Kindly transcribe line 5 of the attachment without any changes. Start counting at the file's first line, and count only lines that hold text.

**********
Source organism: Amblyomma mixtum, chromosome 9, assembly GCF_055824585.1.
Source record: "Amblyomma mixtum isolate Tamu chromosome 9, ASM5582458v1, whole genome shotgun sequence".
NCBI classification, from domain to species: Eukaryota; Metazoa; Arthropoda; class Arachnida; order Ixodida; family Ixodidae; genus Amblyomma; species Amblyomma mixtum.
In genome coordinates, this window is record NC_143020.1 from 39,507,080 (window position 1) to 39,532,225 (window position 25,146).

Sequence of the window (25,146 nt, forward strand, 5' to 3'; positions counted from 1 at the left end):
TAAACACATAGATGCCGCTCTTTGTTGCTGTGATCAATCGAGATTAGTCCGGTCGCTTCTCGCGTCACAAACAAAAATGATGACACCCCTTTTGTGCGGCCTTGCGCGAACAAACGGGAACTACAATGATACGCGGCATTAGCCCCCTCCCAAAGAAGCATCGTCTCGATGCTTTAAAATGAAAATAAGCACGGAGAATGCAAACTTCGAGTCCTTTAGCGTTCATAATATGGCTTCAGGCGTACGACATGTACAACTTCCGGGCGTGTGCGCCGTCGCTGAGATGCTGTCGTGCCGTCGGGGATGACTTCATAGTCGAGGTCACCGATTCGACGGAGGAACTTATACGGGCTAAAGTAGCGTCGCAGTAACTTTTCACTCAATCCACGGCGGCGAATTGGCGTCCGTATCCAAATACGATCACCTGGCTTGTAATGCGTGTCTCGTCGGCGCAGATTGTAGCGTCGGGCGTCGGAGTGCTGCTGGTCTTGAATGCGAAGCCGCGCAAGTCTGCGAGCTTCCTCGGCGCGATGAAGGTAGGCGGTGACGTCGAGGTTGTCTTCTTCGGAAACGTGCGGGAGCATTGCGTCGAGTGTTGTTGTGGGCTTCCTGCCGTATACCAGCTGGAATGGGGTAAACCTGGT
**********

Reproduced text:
Sequence of the window (25,146 nt, forward strand, 5' to 3'; positions counted from 1 at the left end):